** Journal of Electromagnetic Analysis and Applications ** Vol. 3 No. 5 (2011) , Article ID: 5020 , 7 pages DOI:10.4236/jemaa.2011.35023

Electromagnetic and Microwave Absorption Properties of Carbonyl-Iron/Fe91Si9 Composites in Gigahertz Range

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School of Materials Science and Engineering, Dalian University of Technology, Dalian, China.

Email: duanyp@dlut.edu.cn

Received March 10^{th}, 2011; revised April 7^{th}, 2011; accepted April 11^{th}, 2011.

**Keywords:** Carbonyl-iron, Fe_{91}Si_{9}, Electromagnetic Properties, Microwave Absorption

ABSTRACT

Carbonyl-iron/Fe_{91}Si_{9} composites for thin microwave absorbers were firstly prepared by a simple blending technique. The patterns of carbonyl-iron and Fe_{91}Si_{9} were characterized by scanning electron microscope (SEM). The complex permittivity, permeability and microwave absorption properties of the composites were studied in the frequency range of 2 - 7GHz by a HP8720B vector network analyzer. Complex permittivity and permeability decrease gradually with increasing weight percentage of Fe_{91}Si_{9} in the composites, the variation of permittivity was very large but the variation of permeability was very small. The composites exhibited excellent microwave absorption properties with increasing Fe_{91}Si_{9} content. The reflection loss (RL) values less than –20 dB were obtained in the 3.7 - 6.7 GHz frequency range for the paraffin matrix composites with 80 wt% carbonyl-iron/Fe_{91}Si_{9} powders (weight ratio of carbonyl-iron to Fe_{91}Si_{9} was 1:1), with thickness of 4.0 - 2.4 mm, respectively. The optimal RL of –45 dB was observed at 5.2 GHz with a matching thickness (dm) of 3.0 mm. The excellent microwave absorption properties were attributed to a better electromagnetic impedance match and a higher electric resistivity.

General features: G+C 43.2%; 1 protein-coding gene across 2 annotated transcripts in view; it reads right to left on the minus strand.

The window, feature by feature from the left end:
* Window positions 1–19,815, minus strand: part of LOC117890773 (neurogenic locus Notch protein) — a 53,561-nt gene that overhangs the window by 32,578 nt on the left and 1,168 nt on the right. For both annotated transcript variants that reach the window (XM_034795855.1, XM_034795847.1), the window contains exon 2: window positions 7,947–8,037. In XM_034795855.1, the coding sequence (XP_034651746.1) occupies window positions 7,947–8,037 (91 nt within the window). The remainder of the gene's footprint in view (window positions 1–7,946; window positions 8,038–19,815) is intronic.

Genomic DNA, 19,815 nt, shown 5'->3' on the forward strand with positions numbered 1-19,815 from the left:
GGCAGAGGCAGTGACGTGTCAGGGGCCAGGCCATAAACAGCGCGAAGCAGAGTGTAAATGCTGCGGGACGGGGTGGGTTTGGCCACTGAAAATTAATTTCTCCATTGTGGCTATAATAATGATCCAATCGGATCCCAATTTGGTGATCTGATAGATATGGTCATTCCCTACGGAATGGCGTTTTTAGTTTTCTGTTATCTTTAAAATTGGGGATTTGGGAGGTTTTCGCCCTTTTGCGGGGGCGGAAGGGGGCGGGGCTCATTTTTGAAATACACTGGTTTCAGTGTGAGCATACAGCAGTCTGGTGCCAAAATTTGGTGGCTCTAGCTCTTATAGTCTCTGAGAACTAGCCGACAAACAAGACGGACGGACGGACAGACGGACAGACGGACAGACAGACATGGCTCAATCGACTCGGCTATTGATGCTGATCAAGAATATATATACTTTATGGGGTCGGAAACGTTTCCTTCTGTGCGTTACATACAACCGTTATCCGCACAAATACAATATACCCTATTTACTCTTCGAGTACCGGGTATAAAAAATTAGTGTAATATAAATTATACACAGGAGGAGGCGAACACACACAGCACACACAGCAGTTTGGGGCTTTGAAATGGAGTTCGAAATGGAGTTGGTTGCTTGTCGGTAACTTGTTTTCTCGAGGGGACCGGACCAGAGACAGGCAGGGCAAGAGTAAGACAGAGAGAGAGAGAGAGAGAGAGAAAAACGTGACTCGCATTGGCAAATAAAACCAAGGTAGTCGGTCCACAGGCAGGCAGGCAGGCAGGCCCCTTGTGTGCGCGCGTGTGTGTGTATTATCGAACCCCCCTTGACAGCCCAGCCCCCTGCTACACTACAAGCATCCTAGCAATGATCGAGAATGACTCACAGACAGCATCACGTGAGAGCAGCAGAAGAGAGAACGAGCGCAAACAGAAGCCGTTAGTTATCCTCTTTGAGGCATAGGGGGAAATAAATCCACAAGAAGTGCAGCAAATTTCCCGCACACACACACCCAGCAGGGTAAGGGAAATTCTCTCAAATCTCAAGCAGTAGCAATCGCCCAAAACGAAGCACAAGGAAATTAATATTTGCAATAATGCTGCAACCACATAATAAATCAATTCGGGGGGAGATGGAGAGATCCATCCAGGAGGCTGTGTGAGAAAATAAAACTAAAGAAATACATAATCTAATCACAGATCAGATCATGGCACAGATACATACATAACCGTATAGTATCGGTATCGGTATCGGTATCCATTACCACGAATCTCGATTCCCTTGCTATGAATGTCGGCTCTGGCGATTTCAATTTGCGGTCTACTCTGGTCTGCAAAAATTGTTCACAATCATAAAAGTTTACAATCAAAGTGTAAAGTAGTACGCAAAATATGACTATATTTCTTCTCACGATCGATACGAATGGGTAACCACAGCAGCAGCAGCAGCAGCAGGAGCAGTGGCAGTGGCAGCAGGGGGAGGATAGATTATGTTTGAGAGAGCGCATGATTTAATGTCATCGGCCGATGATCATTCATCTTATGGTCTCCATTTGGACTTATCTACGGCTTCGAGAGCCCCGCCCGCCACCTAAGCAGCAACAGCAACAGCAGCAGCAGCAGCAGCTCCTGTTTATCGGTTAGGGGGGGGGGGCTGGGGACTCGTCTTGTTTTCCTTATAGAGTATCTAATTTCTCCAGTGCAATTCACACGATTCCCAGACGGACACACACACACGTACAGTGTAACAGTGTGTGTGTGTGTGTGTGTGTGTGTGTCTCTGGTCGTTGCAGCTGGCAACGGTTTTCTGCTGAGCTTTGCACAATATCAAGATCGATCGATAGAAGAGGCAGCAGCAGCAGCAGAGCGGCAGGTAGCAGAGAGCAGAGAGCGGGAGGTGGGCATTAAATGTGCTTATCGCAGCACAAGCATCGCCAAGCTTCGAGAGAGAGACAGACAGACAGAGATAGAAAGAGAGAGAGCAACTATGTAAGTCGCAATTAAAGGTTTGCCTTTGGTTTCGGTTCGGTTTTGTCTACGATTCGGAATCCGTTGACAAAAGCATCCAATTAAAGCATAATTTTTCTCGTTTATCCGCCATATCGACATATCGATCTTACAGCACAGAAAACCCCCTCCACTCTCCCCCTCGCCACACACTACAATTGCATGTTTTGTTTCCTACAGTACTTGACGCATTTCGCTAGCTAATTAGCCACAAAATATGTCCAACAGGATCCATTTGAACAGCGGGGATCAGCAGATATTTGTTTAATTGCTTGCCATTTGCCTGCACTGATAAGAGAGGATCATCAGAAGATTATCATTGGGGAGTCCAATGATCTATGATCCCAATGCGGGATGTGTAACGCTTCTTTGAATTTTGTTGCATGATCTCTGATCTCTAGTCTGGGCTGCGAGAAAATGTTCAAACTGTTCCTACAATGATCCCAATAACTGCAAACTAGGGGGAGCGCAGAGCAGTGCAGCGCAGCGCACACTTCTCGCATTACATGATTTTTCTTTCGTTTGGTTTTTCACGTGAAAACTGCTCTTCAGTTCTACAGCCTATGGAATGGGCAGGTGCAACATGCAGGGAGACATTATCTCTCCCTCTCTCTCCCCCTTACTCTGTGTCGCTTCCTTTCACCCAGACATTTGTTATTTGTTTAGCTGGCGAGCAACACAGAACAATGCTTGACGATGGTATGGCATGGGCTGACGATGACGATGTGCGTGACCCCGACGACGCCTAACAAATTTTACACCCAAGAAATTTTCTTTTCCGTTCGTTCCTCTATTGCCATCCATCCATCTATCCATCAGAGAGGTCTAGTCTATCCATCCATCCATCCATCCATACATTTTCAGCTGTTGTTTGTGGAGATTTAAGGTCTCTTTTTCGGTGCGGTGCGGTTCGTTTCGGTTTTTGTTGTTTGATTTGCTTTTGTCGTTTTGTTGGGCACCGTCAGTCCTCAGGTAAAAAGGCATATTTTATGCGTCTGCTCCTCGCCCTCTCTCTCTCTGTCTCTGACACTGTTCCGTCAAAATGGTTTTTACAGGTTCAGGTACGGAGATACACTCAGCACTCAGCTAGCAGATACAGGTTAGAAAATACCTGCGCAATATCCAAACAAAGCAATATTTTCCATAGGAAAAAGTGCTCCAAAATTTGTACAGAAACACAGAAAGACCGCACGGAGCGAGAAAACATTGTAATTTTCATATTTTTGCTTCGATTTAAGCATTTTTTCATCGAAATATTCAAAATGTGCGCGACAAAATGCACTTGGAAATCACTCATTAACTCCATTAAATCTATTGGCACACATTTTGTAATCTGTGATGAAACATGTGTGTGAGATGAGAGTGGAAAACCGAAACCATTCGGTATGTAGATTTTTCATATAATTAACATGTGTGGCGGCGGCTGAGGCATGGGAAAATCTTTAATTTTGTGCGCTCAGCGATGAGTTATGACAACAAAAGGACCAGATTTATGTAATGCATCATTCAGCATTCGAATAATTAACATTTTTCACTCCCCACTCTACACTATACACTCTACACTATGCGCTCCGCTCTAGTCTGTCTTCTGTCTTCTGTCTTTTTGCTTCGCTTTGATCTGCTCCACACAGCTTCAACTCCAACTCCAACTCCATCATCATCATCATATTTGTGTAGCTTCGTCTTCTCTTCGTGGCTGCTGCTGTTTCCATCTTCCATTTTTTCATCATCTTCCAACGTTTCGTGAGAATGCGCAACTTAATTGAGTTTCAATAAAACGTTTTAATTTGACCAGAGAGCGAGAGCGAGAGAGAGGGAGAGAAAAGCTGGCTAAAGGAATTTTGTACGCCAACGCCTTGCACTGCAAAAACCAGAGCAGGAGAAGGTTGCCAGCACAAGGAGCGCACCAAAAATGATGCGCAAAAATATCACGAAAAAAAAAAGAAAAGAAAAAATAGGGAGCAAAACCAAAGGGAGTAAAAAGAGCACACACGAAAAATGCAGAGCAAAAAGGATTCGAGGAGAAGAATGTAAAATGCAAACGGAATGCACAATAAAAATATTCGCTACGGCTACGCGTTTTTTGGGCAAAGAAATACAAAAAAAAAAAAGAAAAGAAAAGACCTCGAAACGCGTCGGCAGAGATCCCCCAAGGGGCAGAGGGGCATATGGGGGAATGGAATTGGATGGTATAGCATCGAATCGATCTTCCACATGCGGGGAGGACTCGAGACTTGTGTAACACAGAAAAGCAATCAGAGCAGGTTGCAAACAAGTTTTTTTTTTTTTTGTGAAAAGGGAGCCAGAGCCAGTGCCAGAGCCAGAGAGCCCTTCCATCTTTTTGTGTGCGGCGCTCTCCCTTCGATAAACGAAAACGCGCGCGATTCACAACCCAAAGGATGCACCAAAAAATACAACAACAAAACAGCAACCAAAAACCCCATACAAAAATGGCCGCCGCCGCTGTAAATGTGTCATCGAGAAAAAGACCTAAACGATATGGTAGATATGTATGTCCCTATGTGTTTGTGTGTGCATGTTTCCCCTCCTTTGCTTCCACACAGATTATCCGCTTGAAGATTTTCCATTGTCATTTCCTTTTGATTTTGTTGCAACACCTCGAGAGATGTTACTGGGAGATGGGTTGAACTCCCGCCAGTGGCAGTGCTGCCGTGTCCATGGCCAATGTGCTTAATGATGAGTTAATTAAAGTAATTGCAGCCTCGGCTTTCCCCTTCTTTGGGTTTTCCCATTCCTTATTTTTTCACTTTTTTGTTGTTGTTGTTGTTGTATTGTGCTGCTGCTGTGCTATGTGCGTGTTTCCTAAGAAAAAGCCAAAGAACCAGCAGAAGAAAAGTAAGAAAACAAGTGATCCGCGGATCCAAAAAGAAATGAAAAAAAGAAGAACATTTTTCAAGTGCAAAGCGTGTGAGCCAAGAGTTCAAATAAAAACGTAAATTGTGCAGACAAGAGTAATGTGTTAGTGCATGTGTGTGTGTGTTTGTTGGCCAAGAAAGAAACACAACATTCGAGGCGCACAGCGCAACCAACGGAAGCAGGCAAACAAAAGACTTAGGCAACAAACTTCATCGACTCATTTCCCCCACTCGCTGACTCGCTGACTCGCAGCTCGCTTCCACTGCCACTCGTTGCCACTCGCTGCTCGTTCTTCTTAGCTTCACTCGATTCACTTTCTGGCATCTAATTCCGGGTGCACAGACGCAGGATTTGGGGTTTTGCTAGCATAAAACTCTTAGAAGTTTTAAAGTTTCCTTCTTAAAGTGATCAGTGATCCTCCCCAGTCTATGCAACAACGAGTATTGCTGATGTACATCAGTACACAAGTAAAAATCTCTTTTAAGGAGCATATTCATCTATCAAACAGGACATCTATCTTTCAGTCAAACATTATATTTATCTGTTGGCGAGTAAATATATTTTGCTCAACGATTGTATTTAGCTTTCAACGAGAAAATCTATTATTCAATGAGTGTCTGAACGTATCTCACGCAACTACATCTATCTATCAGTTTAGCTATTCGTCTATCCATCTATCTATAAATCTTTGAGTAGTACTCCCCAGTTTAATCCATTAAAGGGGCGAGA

1. Introduction

In recent years, electromagnetic (EM) interference is worsening with the rapid development of wireless communications and circuit devices. EM-wave absorbers with wide absorbing band in gigahertz range have been developed to eliminate EM interference [1-4]. It is well known that the reflection and attenuation characteristics of EM-wave absorbers are associated with complex permeability (), permittivity () and EM impedance match [5]. Compared with ferrites, the metallic magnetic particles are more suitable as EMwave absorbers because of their high saturation magnetization and high relative permeability at radar wave frequency. However, each kind of metallic magnetic particles has its intrinsic properties and usually can be used only in a special frequency range at given thickness. Since the single-component thin EM-wave absorbers cannot own simultaneously a combination of broad-band and strong microwave absorption in gigahertz range [6]. Multi-component absorbers are employed to obtain effective EM-wave absorbers. Several groups have reported good microwave absorption properties of α-Fe/Y_{2}O_{3} [7], Fe/ZnO [8], Ni/polyaniline [9], Co/Al_{2}O_{3} [10], Ni/C [11], Fe/SiO_{2} [12], Co/C [13], etc. These composites all show better microwave absorption properties than corresponding single-component metallic magnetic absorbers. However, the permeability of these composites decreases due to the addition of non-magnetic components, which limits their microwave absorption properties [14].